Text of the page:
Why Do Some Clocks Use the Roman Numeral IIII and not IV?
Roman numerals are one of the most classical designs on clocks and watches. However, there is a curious detail on the dials of these clocks, which makes many wonder. Anyone who has basic knowledge about Roman numerals must have noticed that most of the clocks and watches use IIII instead of IV on their dials. What are the reasons for this odd phenomenon? Why would clockmakers inscribe the number 4 ‘wrongly’? Well, there is no definitive answer to this question and we may never precisely learn the reasons. However, there are a few theories that give us some insight…
Theory 1: IIII Is Already IV
While the correct notation for 4 is IV, Romans originally wrote their numbers based on the additive principle and signified 4 as IIII. The subtractive notation -IV- actually became the standard after the fall of the Roman Empire. Therefore, the Romans initially engraved IIII on many of their sundials and to signify the number 4. Thus, it is argued that this existing tradition was adopted and continued on mechanical clocks in Europe, when they were first created in the 13 century. However, it is not exactly known why clock makers chose IIII at a time when IV was already widely known and accepted.
Theory 2: Not to Upset Jupiter
Another theory explains the ‘IIII’ phenomenon in relation to the supreme deity of the Romans, namely Jupiter. Being the god of the sky and lightning, Jupiter’s name was spelt as IVPPITER in Latin. It is argued that the Romans did want to offend and upset Jupiter by engraving the first two letters of their supreme deity’s name on sundials or other artefacts. According to this theory, they used IV instead of IIII and this tradition was continued by clock makers when sundials were replaced by clocks.
Theory 3: Symmetry and Aesthetics
Another possible explanation is based on aesthetics, symmetry and visual balance concerning the dial. If you observe how Roman numerals are placed on a clock’s dial, you will notice that IIII and VIII balance each other on the below part of the dial as if they are somewhat symmetrical. Using IV instead of IIII would not create the same radial effect. Therefore, it is commonly accepted that IIII brings a visually balanced, harmonious and elegant look to a dial. By using IIII, a clockmaker creates three separate areas on the dial; one third of the dial consists only of I’s, the second features I’s and V’s with the last third using I’s and X’s.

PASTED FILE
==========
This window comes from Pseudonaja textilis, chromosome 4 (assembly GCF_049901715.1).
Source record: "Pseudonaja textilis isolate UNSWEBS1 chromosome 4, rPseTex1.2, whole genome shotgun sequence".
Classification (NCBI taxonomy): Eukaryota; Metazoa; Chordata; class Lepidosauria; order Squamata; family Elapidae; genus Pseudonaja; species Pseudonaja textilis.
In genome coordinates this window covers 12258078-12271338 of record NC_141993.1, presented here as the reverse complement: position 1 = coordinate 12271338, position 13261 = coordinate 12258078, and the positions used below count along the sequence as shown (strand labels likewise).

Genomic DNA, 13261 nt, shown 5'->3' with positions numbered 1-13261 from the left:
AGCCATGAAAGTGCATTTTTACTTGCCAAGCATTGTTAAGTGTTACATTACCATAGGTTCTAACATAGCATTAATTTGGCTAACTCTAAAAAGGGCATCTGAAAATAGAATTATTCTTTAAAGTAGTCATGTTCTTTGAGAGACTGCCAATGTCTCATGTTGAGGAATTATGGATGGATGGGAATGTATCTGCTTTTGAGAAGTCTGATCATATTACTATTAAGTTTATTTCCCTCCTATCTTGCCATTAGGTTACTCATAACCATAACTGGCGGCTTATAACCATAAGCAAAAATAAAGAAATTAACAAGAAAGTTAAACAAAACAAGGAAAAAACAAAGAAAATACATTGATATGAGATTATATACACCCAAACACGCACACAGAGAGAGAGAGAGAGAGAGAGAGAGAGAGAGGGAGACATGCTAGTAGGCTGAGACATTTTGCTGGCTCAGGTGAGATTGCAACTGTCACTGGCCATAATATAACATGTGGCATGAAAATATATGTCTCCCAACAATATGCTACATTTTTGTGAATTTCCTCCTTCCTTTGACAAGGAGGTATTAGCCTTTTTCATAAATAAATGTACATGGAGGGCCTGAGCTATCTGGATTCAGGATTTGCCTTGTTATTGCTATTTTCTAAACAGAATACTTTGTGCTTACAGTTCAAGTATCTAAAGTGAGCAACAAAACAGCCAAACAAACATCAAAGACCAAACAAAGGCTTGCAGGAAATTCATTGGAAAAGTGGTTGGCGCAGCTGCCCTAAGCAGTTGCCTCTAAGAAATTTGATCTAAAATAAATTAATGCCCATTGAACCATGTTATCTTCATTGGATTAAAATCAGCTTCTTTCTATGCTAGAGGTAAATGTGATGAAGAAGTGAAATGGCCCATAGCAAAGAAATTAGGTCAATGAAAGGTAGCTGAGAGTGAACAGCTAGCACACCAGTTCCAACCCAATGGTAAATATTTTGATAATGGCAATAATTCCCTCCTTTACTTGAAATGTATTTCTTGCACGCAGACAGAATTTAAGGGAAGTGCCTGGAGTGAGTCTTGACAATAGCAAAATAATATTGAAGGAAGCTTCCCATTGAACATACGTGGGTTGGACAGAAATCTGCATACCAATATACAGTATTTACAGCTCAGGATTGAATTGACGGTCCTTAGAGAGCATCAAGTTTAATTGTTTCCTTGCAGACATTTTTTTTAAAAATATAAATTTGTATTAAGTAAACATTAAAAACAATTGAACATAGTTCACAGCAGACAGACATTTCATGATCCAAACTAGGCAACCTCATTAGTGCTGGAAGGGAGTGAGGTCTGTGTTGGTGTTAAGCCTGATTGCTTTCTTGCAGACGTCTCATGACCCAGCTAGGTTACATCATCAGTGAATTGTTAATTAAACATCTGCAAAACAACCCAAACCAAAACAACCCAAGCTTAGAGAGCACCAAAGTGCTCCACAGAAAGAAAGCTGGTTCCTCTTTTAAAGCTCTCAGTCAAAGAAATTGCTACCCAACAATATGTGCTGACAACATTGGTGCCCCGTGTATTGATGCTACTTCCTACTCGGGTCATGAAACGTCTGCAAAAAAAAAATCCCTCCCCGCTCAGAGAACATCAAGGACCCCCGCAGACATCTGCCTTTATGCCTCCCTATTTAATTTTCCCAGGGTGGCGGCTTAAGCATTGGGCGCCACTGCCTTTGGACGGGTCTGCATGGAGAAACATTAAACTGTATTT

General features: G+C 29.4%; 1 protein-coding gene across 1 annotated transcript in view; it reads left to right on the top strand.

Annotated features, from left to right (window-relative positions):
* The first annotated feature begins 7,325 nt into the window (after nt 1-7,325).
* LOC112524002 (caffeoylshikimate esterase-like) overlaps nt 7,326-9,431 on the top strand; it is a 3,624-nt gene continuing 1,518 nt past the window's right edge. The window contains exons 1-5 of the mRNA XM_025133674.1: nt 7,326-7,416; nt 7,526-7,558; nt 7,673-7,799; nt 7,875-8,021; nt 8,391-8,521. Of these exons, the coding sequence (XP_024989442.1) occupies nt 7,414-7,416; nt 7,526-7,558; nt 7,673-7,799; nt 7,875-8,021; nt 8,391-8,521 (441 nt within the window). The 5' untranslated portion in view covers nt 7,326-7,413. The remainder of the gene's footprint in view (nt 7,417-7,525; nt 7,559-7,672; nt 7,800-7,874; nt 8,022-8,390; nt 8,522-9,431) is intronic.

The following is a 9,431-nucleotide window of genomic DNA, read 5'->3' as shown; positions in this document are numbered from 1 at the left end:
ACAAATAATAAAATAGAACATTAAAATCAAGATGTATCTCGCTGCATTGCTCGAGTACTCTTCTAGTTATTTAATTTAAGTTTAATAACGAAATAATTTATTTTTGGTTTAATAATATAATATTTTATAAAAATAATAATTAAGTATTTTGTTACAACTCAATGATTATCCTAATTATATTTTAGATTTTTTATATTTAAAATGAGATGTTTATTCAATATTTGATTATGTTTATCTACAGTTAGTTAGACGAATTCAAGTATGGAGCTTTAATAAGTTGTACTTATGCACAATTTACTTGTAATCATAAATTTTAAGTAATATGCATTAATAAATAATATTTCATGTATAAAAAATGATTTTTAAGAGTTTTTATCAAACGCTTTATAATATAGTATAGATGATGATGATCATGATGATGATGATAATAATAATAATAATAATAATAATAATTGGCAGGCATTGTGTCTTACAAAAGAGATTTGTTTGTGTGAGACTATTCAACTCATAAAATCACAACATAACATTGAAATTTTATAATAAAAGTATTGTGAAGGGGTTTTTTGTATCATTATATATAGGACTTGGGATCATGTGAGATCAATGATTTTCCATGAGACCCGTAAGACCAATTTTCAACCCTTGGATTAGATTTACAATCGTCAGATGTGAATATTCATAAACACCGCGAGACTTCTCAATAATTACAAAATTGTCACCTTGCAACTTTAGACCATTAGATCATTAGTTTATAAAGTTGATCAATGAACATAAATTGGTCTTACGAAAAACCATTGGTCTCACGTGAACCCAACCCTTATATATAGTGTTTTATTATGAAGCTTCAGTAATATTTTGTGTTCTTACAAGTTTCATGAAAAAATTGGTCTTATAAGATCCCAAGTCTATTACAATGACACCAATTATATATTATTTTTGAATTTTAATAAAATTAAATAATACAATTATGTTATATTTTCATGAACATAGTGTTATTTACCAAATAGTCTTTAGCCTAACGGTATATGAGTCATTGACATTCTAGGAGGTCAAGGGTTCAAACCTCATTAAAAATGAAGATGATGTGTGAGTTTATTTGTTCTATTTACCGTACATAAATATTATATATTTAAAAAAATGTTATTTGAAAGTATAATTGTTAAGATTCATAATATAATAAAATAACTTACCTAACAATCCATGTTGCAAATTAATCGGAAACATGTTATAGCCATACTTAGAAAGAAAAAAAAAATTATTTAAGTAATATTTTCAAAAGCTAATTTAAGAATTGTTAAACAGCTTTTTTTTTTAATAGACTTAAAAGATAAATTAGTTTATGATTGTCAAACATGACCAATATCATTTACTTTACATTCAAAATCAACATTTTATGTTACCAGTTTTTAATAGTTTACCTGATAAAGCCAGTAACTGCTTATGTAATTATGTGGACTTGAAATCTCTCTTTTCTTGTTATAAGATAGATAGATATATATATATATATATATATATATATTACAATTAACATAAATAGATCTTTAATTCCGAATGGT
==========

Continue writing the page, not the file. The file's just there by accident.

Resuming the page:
Theory 4: Easier for the People
A fourth hypothesis suggests that reading IIII on sundials and later on clocks was easier for the common people. One should remember that both in the Roman era and the Middle Ages, most of the European population was illiterate and innumerate. Reading ‘IV’ would require the knowledge of both subtraction and subtractive notation of Roman numerals. Also, it could easily be confused with VI. Therefore, it might be argued that IIII was used instead of IV for the sake of simplicity and practicality so that everyone could be able to understand and tell the time. This theory also points out that because of the same reasons, some clocks represent the number 9 as VIIII instead of IX, which is the correct version. According to this theory, clockmakers continued using IIII as a cultural tradition in the modern times.
Theory 5: Easier for the Clockmaker
A fifth theory suggests that using IIII instead of IV was easier and less expensive for the clockmakers. According to this theory, by applying IIII on dials, clockmakers could create all the numerals by using fewer moulds.
You can use our Roman numeral converter page to convert both number to Roman numerals and Roman numerals to number.
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